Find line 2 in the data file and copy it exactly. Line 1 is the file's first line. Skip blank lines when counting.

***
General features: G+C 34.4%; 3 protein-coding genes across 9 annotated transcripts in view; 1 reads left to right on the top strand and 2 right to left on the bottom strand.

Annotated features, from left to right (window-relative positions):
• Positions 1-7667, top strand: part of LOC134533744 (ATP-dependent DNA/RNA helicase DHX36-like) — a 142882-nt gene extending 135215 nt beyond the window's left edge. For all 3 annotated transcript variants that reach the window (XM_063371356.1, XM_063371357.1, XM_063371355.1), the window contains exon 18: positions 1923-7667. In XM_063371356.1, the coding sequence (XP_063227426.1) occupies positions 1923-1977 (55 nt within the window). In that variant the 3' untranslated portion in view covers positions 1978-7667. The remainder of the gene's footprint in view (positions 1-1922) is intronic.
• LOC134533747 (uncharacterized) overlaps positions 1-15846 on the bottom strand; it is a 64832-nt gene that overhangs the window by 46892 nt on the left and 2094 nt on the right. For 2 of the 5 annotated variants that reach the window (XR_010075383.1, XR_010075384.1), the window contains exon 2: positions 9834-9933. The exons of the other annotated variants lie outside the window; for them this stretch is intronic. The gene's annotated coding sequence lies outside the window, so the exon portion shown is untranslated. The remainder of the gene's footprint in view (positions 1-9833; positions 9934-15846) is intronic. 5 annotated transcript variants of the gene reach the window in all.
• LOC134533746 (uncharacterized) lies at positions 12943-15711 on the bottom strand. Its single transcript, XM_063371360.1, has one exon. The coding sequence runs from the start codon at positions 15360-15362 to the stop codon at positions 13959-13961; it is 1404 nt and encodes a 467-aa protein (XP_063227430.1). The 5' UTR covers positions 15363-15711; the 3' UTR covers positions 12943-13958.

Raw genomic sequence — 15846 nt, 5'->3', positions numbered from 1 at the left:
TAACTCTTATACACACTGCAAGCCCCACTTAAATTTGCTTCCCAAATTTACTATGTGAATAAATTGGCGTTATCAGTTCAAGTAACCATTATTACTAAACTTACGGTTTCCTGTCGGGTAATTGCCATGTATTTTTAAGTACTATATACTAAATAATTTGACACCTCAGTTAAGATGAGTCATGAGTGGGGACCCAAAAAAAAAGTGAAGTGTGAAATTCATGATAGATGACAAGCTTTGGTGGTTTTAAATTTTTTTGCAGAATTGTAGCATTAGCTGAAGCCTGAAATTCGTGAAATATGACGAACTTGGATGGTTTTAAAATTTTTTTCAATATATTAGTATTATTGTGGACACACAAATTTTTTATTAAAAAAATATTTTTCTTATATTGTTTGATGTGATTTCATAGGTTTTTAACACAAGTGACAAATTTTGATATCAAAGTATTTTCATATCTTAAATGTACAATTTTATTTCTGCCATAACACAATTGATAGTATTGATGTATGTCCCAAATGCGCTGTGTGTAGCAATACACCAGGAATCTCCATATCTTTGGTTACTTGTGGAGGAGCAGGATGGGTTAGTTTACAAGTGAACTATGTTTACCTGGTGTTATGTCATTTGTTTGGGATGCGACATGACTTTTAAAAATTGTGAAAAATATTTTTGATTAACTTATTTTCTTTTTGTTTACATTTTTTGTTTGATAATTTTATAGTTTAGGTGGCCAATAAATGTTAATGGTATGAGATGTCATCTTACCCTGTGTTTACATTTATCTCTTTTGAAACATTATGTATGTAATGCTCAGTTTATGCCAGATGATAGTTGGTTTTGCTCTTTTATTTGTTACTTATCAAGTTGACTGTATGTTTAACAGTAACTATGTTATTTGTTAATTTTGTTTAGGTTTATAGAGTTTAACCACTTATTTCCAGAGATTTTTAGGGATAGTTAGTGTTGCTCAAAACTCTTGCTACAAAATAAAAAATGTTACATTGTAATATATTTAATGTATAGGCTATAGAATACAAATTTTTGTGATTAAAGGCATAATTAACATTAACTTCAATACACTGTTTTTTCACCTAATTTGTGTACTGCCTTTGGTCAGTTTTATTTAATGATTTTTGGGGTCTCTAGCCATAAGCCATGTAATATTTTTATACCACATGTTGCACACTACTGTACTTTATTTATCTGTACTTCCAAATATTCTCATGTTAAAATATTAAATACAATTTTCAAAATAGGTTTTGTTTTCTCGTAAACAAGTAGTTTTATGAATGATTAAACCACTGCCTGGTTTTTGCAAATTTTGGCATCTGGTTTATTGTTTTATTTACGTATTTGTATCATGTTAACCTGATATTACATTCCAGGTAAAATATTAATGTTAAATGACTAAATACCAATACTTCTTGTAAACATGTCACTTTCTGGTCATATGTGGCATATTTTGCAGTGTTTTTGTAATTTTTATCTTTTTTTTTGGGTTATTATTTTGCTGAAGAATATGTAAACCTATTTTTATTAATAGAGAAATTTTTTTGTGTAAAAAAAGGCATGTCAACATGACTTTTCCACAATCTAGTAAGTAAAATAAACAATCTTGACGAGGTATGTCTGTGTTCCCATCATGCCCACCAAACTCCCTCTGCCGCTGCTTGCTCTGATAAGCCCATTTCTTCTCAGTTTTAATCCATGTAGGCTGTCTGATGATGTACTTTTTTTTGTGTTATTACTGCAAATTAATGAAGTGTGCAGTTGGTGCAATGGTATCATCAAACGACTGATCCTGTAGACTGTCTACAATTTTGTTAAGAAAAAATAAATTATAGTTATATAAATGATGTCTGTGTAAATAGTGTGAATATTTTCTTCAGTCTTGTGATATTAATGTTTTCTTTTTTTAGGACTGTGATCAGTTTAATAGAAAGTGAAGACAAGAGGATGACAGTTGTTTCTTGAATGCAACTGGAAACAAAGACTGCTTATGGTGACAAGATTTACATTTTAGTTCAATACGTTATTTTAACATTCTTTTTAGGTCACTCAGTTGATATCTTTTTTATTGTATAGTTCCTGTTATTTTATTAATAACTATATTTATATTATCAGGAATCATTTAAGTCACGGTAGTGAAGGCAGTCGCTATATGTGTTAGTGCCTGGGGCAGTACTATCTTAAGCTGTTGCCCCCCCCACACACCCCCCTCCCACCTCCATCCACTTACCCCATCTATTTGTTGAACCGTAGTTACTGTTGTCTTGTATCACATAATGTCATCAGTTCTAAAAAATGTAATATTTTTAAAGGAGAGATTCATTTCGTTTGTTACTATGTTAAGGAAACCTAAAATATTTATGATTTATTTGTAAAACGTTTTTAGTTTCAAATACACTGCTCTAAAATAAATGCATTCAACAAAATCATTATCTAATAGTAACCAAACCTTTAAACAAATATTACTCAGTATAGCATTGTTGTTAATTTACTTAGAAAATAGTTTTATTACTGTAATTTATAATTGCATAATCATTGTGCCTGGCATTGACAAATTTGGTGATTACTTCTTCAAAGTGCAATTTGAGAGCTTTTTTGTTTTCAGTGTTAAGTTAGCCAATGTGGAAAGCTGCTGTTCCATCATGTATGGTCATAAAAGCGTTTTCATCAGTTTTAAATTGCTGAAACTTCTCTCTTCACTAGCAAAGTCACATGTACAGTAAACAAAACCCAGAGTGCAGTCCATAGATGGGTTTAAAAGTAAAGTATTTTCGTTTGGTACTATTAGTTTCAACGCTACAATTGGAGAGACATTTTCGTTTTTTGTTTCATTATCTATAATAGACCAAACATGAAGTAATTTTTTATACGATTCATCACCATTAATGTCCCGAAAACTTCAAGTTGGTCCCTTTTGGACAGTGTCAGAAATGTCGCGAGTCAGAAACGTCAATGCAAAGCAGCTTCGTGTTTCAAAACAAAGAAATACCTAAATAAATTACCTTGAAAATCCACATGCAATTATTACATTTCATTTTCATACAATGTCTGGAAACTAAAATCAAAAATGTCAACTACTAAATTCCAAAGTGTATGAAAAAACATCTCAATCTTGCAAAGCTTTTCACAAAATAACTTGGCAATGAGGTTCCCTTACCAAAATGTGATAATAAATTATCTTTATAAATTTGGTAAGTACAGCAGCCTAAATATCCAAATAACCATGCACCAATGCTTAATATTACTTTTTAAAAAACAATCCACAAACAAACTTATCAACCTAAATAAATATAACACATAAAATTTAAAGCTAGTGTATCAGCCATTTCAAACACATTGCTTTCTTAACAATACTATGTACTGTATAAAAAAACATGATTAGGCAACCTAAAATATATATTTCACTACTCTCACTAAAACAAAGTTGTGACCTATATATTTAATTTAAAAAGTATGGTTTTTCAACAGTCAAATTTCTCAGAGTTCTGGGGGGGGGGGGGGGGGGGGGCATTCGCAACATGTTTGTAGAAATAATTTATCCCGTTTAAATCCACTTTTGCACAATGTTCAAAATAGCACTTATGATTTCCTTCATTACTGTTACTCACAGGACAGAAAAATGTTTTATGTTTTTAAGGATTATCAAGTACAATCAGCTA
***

Annotated features, from left to right (window-relative positions):